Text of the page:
WORLD Hangover 'an illness,' German court rules


Hangover 'an illness,' German court rules


03:30, September 24, 2019


Yvan De Baets, owner of "Brasserie de la Senne", pours a beer at his brewery in Brussels on Wednesday, Nov. 30, 2016. (Photo: AP)

BERLIN, Sept. 23 (Xinhua) -- Manufacturers of dietary supplements may not advertise that their products can help treat or prevent hangovers, the German Higher Regional Court (OLG) in Frankfurt ruled on Monday.

The court said that hangovers were an "illness" and dietary supplements may thus not be advertised as preventing hangovers or reducing the symptoms because of a "prohibition of assigning illness-referred characteristics to food."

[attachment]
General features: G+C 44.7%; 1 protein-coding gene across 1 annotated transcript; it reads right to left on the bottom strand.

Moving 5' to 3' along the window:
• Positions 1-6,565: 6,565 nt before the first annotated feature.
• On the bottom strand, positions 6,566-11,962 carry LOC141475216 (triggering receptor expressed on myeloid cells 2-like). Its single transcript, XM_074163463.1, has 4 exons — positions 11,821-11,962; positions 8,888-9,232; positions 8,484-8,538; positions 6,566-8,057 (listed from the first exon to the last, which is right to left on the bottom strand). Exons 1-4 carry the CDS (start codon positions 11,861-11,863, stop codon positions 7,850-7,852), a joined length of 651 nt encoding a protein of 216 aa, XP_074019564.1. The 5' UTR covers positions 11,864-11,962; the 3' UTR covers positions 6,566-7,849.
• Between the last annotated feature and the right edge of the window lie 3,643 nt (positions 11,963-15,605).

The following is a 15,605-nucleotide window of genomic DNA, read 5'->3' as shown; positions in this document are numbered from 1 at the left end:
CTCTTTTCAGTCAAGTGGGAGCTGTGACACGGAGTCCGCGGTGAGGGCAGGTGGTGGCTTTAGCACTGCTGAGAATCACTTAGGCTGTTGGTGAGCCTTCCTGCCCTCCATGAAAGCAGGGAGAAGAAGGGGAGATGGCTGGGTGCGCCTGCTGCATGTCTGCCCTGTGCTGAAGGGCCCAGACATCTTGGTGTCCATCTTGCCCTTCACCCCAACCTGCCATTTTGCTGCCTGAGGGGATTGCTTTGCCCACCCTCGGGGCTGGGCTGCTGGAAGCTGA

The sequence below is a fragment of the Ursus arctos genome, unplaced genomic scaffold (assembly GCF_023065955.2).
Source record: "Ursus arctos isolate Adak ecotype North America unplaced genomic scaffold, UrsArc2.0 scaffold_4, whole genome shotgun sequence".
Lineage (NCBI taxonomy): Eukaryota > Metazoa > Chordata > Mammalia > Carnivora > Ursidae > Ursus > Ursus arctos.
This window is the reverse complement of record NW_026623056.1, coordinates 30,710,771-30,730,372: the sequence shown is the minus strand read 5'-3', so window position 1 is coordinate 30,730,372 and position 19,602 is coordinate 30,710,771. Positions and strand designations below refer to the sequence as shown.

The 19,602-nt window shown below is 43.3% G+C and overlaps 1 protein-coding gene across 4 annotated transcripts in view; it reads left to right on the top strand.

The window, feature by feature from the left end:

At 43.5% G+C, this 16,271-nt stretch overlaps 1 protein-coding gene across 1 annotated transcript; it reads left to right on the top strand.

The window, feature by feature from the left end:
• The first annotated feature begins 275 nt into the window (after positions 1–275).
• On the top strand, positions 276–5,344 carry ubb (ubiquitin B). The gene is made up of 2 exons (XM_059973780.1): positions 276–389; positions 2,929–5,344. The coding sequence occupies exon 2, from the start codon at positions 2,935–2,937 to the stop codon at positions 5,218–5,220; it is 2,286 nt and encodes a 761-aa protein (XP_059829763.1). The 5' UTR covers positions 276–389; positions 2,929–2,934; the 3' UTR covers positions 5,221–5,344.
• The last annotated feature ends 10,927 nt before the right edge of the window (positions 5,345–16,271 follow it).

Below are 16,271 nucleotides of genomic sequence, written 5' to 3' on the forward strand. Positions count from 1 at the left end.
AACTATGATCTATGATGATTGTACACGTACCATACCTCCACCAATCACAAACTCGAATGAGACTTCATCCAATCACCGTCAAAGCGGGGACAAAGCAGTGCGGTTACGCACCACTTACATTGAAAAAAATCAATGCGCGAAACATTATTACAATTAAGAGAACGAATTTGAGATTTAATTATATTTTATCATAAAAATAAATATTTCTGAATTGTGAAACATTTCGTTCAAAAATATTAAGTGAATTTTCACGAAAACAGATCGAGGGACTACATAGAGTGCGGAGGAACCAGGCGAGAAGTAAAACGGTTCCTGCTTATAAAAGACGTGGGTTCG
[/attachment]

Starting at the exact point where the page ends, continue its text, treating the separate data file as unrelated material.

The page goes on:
The defendant in the case had distributed two dietary supplements and advertised that "with our anti-hangover drink you supply your body with natural, antioxidant plant extracts, electrolytes and vitamins."

Symptoms of a hangover, such as fatigue, nausea and headache, would "not occur as a result of the natural up and down of the body, but as a result of the consumption of alcohol, a harmful substance," the court explained.

According to the court, it is not decisive that the symptoms regularly disappear by themselves and do not require medical treatment. In the interest of "health protection that is as effective as possible," the term "illness" should be interpreted broadly, it said.

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